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Thread: Wear the right gear

  1. #31
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    Default Re: Wear the right gear


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    Quote Originally Posted by Cousin Jack View Post
    Back to the brake v swerve.

    On my recent trip to Norway there were 4 of us riding together one day, I was tail-end Charlie, well back from the other 3. Leader overtakes a car, No 2 follows him, No 3 goes for it too, in the face of oncoming. I can see this unfolding and start to slow because I can forsee trouble.

    Anyway, No 2 was OK, No 3 was not, and bailed out of a potential head-on by crossing the verge and taking to a parallel cycle path. It worked, he kept it upright and no kittens were harmed.

    He had a big adventure-style bike which probably helped. I couldn't tell what speed he went off road, but it must have been 40+ mph, the car he was overtaking was doing about 50. I'm not saying this was sensible ( IMO he was being a prat) but swerving can work.
    If you drive in the Alps in the summer, it is not long before you face a large motorcycle on your side of the road going for a head-on. I wonder whether the impulse for group overtaking is based on some kind of evolutionary instinct, like a pack of wolves running down its prey. Or is it just a high percentage of prats... Seriously, there is some evidence that early humans hunted by using group running.

    Among the images seared on my mind are (a) when I was on a bike and almost caused a head-on; and (b) when I was in a car and a motorcyclist almost caused a head-on. Cars do it too, as in the Subaru driver here. In my experience touring motorcylists in groups, with their optimistic overtaking, are just as often to blame if not more so, and it gives them a bad name, because no driver wants to in a fatal, even if innocent.

  2. #32
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    Default Re: Wear the right gear

    Quote Originally Posted by The Spin Doctor View Post
    I think the driver froze with foot on the brakes and nothing happening with the steering - see Keith Code's 'Survival Reactions'.

    EDIT - it's apparently called 'limbic hijack'.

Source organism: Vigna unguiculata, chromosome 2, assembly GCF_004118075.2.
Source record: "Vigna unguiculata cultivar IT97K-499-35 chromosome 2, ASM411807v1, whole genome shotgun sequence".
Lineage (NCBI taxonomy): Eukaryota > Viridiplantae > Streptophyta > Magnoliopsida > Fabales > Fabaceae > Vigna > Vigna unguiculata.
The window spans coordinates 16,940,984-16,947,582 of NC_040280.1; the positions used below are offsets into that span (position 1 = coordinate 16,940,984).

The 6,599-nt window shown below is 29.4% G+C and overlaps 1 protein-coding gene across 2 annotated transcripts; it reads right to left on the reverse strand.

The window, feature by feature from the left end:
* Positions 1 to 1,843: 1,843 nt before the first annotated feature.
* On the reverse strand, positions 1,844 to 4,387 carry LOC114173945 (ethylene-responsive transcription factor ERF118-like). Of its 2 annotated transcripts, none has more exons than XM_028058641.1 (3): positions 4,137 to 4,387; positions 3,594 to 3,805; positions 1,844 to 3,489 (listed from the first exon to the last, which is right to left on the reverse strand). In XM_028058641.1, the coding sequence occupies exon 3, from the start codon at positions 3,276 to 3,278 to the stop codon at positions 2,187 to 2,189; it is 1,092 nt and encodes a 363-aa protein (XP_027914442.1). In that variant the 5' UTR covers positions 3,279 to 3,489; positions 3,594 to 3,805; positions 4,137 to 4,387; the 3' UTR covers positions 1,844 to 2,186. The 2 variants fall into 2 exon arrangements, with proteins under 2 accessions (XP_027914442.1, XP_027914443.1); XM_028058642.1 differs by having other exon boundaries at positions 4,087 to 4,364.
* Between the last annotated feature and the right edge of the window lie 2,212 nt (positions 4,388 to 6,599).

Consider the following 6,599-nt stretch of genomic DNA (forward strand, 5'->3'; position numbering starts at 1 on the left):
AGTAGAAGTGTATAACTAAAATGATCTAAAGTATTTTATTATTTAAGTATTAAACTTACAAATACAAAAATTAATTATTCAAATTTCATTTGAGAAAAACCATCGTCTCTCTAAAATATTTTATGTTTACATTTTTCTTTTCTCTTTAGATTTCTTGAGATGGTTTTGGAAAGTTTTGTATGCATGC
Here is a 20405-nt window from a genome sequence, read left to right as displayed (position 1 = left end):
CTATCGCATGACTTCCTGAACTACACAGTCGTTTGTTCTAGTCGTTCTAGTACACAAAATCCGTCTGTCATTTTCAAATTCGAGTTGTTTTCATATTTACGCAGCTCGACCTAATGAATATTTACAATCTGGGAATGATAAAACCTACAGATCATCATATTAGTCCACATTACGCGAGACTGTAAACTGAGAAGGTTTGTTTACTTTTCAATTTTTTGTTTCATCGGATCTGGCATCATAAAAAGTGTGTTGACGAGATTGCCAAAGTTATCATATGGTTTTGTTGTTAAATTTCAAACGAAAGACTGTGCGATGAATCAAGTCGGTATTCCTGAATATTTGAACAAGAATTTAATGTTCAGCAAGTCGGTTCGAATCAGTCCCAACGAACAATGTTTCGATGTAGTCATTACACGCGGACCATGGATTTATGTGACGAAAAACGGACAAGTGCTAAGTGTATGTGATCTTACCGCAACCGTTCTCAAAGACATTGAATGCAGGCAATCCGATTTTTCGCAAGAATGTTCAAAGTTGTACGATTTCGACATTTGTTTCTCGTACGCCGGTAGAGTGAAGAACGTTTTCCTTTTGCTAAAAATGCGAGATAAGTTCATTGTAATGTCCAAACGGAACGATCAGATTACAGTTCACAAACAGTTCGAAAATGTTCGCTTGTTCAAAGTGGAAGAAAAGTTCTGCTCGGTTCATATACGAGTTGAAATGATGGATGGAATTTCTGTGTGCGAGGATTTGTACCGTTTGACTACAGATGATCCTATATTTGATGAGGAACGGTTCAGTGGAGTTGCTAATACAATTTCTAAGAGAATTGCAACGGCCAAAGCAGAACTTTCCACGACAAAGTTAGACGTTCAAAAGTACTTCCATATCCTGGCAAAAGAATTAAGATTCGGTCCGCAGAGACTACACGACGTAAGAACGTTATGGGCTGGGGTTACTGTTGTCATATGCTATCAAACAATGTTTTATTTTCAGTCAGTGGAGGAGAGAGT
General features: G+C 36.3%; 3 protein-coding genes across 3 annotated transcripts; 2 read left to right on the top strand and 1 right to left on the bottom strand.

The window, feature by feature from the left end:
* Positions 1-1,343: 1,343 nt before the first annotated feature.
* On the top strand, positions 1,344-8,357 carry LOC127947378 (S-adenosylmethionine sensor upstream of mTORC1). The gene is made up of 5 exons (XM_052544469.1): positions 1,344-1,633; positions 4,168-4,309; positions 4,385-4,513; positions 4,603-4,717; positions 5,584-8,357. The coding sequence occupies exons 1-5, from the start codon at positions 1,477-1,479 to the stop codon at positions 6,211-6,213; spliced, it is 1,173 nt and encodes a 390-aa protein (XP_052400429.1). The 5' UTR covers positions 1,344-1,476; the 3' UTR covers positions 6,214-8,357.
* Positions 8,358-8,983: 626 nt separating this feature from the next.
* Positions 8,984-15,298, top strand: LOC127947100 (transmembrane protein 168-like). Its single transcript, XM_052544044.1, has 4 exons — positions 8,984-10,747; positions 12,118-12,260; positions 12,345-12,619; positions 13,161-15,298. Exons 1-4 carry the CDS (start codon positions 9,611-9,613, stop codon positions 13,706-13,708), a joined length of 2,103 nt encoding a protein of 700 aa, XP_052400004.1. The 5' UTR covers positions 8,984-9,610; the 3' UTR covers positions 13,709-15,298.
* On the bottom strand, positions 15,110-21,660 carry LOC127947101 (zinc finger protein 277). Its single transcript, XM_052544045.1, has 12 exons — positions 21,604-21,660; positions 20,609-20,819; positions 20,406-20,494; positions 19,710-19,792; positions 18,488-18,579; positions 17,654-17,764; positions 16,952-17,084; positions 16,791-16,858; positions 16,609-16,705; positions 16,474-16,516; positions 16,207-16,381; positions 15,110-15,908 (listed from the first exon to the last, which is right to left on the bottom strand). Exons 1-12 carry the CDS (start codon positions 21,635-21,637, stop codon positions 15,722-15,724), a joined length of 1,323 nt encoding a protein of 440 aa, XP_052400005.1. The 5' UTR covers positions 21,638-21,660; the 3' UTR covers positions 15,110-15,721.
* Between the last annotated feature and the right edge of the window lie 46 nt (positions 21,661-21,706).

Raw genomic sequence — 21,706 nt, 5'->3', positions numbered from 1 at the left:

I think that hits the nail - he made no attempt to steer left at the crucial moment >> crash. The whole point - the only point - of ABS is that you still have steering control while max braking. IMO, in crisis situations, bike or car, it is much more important to steer than to brake. Braking, no matter how hard, is likely to reduce the impact speed by a relatively small amount, but that's all - you still crash. Steering, OTOH, gives you a chance to turn a head-on into a glancing impact, or a near miss, if you're lucky.

    And visualisation is just as relevant a technique in the car as on a bike.

  3. #33
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    Default Re: Wear the right gear

    In fairness the bikers reactions were excellent and it was an excellent stoppie which probably enhanced his chances of clearing the car as he was up already. I on the other hand would have likely gone through the windscreen and nutted the driver as my organs spilled out onto the passenger seat. I agree with spin one of those unlucky moments 3 seconds later he would have missed the car. Looks to me the car crested the hill and lifted the front wheels enough to lose steering ability and despite the driver braking hard either froze or lost the ability to steer for a fraction of a second but then that's all it takes.

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    Default Re: Wear the right gear

    Quote Originally Posted by irie View Post
    If there is an absence of warning signs that does not therefore mean that there is no hazard.ahead. Just sayin'.
    Indeed... it's a point I make on training courses when I'm talking about how to use centre markings and signs to read the road ahead.

    But the absence can also be because a dangerous hazard hasn't (yet) caused enough serious crashes to warrant the cost of putting a sign up, or because it fell down or got knocked down and no-one's got round to replacing it.

    Some years ago, I found myself riding over a Give Way marking at 50-odd mph, straight out onto a priority road. I don't often make goofs quite that serious, so I turned round and went back to see what I'd missed.

    Firstly, the roads converge in a dense woodland so there are no cross views to alert you to the main road coming in over on the right behind your shoulder. The 'natural' line of the two roads actually follows the minor road - the main road comes in at an acute angle so the minor road appears to go straight on.

    Secondly, the 'GIVE WAY in 100m' sign was face down in the ditch next to the road - someone had obviously flattened it.

    Thirdly, the GIVE WAY paint markings themselves, which I'd spotted as I rode over them, were mostly under a large puddle - it was only the final couple of paint splodges that could be seen.

    And finally, the GIVE WAY markings - just like the curved markings in the video - were just over a very slight crest, just enough to hide the lateral paint marking without hiding the centre line away and down the main road ahead. It just looked like one continuous line.

    I was lucky - it's a relatively quiet road in the Berkshire Downs and nothing was coming. I was on the bike at the time, but it's also a road I use fairly often in the car and I don't doubt that had I managed to collect a bike on the way through, I'd have also had the book thrown at me...

    We're all so keen to criticise the driver that we're losing track of how easy it is to make errors like this.

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  6. #35